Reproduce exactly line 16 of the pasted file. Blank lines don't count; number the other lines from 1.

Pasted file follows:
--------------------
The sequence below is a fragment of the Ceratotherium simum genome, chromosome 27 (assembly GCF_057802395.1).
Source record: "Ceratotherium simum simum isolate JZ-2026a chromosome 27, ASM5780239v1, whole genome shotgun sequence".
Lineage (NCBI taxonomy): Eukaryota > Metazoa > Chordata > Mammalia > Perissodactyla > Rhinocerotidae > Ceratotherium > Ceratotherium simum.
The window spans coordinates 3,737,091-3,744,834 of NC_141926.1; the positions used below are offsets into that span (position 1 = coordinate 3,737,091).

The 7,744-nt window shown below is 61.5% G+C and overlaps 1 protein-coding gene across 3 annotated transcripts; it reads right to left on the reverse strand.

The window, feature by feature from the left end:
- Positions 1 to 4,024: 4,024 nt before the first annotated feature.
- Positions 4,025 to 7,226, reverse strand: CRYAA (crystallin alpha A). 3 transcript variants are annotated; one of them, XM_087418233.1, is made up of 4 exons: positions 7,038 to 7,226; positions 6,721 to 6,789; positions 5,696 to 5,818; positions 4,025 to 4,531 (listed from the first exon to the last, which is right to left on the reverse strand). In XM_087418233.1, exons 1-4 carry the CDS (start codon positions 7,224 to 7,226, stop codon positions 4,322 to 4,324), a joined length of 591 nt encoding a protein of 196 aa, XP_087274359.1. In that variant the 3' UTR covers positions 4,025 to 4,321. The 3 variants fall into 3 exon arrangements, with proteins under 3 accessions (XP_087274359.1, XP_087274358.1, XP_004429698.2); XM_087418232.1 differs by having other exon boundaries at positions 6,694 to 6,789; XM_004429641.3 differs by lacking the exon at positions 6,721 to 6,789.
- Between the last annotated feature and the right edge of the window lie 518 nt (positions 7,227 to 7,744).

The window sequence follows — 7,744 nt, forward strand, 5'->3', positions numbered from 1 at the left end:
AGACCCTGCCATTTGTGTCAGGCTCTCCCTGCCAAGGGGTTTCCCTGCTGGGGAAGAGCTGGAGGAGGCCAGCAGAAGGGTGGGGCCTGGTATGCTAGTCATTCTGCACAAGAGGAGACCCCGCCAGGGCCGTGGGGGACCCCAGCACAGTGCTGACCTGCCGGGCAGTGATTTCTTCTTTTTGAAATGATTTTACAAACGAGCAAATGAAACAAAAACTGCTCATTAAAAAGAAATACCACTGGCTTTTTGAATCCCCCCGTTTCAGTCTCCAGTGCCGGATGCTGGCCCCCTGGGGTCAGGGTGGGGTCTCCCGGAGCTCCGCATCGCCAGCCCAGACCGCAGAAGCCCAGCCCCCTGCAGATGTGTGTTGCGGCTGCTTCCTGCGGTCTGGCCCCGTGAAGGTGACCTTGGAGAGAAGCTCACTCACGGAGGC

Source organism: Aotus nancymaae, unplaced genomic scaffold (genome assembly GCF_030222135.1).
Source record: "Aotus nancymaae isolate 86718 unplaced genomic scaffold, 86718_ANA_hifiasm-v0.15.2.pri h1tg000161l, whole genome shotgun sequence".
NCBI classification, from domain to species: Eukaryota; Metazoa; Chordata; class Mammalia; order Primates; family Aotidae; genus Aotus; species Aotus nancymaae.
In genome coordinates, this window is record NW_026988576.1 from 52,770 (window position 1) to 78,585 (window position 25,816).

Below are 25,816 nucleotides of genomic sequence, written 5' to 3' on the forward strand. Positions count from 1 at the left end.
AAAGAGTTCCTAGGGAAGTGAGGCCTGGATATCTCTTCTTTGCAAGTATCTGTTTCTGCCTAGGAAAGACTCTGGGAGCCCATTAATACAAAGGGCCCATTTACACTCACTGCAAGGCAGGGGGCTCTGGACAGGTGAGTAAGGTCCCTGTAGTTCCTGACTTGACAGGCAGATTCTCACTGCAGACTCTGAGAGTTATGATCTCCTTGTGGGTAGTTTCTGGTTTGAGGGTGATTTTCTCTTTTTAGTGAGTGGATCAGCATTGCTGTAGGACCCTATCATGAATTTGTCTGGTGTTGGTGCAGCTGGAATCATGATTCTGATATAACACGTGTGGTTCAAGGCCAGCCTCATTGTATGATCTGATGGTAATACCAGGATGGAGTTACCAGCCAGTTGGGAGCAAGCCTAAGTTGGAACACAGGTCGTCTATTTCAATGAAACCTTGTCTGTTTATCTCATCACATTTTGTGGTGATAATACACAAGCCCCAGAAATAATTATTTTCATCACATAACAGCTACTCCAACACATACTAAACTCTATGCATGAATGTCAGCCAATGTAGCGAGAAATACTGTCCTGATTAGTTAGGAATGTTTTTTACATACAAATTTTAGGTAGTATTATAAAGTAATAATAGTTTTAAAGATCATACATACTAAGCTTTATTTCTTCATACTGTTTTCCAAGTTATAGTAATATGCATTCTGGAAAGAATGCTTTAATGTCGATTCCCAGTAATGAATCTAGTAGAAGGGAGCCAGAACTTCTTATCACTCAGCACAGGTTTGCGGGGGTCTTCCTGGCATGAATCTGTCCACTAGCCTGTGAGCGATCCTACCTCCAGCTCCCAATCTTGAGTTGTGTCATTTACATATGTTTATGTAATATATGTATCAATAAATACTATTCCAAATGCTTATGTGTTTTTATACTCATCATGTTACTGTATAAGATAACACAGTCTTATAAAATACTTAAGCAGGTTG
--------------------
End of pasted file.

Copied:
Below are 25,816 nucleotides of genomic sequence, written 5' to 3' on the forward strand. Positions count from 1 at the left end.